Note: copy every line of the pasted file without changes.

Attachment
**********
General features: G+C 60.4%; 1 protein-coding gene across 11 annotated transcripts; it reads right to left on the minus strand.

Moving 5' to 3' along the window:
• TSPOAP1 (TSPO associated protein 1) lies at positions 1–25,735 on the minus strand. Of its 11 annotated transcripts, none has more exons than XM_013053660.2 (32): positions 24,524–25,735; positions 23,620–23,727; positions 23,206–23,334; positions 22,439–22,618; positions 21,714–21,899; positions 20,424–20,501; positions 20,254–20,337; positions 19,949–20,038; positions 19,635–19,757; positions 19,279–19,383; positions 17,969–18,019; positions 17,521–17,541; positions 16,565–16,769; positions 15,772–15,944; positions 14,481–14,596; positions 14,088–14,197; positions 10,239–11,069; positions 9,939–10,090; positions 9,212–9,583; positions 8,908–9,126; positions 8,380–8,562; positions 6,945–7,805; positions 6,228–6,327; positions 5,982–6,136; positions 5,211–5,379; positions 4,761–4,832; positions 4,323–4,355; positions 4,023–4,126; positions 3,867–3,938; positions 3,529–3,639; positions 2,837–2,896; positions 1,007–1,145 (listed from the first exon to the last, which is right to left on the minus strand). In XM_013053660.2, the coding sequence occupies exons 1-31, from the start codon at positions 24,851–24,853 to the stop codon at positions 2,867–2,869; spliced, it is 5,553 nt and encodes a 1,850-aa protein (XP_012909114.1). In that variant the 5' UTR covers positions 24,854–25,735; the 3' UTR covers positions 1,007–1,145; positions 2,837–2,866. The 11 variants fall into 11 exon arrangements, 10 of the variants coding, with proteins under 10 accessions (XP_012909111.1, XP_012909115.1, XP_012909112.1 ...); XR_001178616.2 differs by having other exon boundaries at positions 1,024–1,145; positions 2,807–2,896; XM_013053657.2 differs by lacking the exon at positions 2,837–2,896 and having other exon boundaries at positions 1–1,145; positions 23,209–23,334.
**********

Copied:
General features: G+C 60.4%; 1 protein-coding gene across 11 annotated transcripts; it reads right to left on the minus strand.

Moving 5' to 3' along the window:
• TSPOAP1 (TSPO associated protein 1) lies at positions 1–25,735 on the minus strand. Of its 11 annotated transcripts, none has more exons than XM_013053660.2 (32): positions 24,524–25,735; positions 23,620–23,727; positions 23,206–23,334; positions 22,439–22,618; positions 21,714–21,899; positions 20,424–20,501; positions 20,254–20,337; positions 19,949–20,038; positions 19,635–19,757; positions 19,279–19,383; positions 17,969–18,019; positions 17,521–17,541; positions 16,565–16,769; positions 15,772–15,944; positions 14,481–14,596; positions 14,088–14,197; positions 10,239–11,069; positions 9,939–10,090; positions 9,212–9,583; positions 8,908–9,126; positions 8,380–8,562; positions 6,945–7,805; positions 6,228–6,327; positions 5,982–6,136; positions 5,211–5,379; positions 4,761–4,832; positions 4,323–4,355; positions 4,023–4,126; positions 3,867–3,938; positions 3,529–3,639; positions 2,837–2,896; positions 1,007–1,145 (listed from the first exon to the last, which is right to left on the minus strand). In XM_013053660.2, the coding sequence occupies exons 1-31, from the start codon at positions 24,851–24,853 to the stop codon at positions 2,867–2,869; spliced, it is 5,553 nt and encodes a 1,850-aa protein (XP_012909114.1). In that variant the 5' UTR covers positions 24,854–25,735; the 3' UTR covers positions 1,007–1,145; positions 2,837–2,866. The 11 variants fall into 11 exon arrangements, 10 of the variants coding, with proteins under 10 accessions (XP_012909111.1, XP_012909115.1, XP_012909112.1 ...); XR_001178616.2 differs by having other exon boundaries at positions 1,024–1,145; positions 2,807–2,896; XM_013053657.2 differs by lacking the exon at positions 2,837–2,896 and having other exon boundaries at positions 1–1,145; positions 23,209–23,334.